After finding an available job opening for a conservation foundation in Romania on Indeed, Maya Cox knew her having left a footprint in Eastern and Southern Europe would potentially help her in landing the position.
Cox, a 2021 Ohio University graduate, was deployed through the United States Army to Poland for a year.
“We had guys in Romania, and I got to live in Lithuania and Germany for a couple of weeks at a time running missions and whatnot,” Cox said. “I was like, you know, I might actually have a shot at getting (the job) because I’m familiar kind of with that area.”
The Carpathian Mountains stretch from the Czech Republic to Romania and host diverse wild and plant life. The forests making up the mountains are said to mesmerize and sometimes terrify, according to Rolandia–a tourist guide to Romania–and 51% of the mountains’ total area resides in Romania.
Foundation Conservation Carpathia, or FCC, is an organization committed to stopping illegal logging and protecting the mountain’s forests such as the ones in the Fagaras Mountains. According to the FCC’s website, in 2005, nationalized forests were “restituted” to private people in Romania. People have since been cutting down trees illegally, which poses severe damage to the ecosystem.
Cox works primarily doing environmental inspection, but she joined the FCC’s communications and marketing team in October. In doing so, Cox volunteers to spread the word about the organization’s mission in the U.S.
The FCC has been purchasing land and leasing hunting rights to protect the natural elements in the forests, according to the organization’s website. The goal of the FCC is to eventually return ownership of the purchased land to the public by creating a national park.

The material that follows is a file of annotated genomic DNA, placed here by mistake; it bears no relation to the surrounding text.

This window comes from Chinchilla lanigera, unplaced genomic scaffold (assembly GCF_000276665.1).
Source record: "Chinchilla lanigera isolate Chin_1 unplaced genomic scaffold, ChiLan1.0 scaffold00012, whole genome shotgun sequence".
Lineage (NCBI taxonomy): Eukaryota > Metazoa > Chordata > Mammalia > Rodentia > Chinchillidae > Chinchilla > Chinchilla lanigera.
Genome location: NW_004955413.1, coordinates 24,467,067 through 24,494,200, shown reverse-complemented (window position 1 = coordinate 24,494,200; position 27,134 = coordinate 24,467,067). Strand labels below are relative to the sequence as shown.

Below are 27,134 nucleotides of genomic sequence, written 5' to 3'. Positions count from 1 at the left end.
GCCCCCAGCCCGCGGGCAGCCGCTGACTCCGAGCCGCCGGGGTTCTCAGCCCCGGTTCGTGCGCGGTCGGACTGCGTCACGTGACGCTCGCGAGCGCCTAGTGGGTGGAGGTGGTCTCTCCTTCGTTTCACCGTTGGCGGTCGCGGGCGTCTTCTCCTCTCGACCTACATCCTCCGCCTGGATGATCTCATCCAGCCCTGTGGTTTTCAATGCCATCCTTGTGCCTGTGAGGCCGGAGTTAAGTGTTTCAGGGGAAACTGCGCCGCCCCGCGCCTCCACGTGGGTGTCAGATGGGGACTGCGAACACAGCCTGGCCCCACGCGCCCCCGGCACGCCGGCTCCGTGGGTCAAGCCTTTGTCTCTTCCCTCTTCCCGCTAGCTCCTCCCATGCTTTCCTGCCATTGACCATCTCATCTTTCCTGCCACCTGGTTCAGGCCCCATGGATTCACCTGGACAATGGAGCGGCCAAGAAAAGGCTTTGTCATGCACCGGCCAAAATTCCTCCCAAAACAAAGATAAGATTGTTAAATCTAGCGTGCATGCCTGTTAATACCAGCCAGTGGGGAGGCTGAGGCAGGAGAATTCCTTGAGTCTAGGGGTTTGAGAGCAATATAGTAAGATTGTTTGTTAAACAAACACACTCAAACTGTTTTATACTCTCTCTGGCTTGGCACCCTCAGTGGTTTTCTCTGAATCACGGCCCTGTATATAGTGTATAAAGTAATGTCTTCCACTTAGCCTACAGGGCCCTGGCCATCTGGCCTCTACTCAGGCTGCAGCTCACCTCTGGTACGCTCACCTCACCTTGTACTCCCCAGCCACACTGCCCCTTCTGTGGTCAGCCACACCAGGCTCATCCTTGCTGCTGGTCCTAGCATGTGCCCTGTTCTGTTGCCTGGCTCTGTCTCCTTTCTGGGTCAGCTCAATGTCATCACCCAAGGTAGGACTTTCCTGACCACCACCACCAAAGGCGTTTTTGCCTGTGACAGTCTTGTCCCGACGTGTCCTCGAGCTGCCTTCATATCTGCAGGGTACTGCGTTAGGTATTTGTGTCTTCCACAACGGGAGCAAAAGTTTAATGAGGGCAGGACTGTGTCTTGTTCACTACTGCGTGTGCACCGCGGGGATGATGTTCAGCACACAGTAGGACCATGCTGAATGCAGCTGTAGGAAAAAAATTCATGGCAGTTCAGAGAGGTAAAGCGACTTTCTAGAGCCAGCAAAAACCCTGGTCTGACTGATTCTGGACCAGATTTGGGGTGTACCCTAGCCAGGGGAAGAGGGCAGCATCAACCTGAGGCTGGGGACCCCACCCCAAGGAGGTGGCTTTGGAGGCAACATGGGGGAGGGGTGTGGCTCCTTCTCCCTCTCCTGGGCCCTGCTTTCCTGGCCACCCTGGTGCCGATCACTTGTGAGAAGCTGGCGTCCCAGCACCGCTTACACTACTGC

Through restoration, conservation, community outreach and creating economic opportunities, the FCC brings wildlife and trees back to the forests while also maintaining the areas. Cox is currently working on the FCC’s bison campaign where the organization is working on bringing bison back to the forests.
“It’s been like 200 years since bison were wild there because they were overhunted,” Cox said. “But this mission to kind of rebuild the bison population in various mountains started … in 2012. They really really pushed for it. So, they started from scratch.”
The FCC released eight bison to start, Cox said, and currently, there are 28 bison living in the reserve. Three bison calves were born last July.
Conservation and sustainability efforts are occurring all over the world and from Romania to Athens, Ohio, there are people who care about maintaining and revitalizing the environment. The way some people view conservation and sustainability in their own communities have made them feel proud of these efforts.
Cox worked with the climate and sustainability ambassadors at OU while in undergrad and said people in Athens always take action to make their community and environment better.
Sydney Boosveld, a freshman studying communication studies, has also noticed that students are motivated to make sustainable choices and how people want to take care of nature’s elements.
“We all really care about our wildlife and we really take care of them,” Boosveld said.
Some may think that smaller communities may not have as much influence when creating sustainable and conserving plans for the environment, but Isabel Stitchick, a junior studying environmental studies, disagrees.
“One of the main slogans that environmentalists live by is, ‘think globally, act locally,’” Stitchick, the social media and marketing coordinator at the Office of Sustainability, said. “There’s only so much reach and influence that you can create. And just creating little domino effects in your community will cascade outwards, and I think that’s beautiful.”
Conservation Carpathia is combating the unsustainable and harmful uses of the environment while people in Athens prove to be doing the same. Cox has taken advantage of the opportunities to endorse taking care of the environment inside and outside of Athens, both of which make a difference in combating these threatening uses of nature’s resources.
“And you’re like, how can I make a difference on such a small scale?” said Cox. “But seeing these groups and organizations outside of Athens that are so driven just to make a difference. And they do make a difference. If you look you can find so many ways to get involved with these different companies and organizations that are really pushing to make a difference.”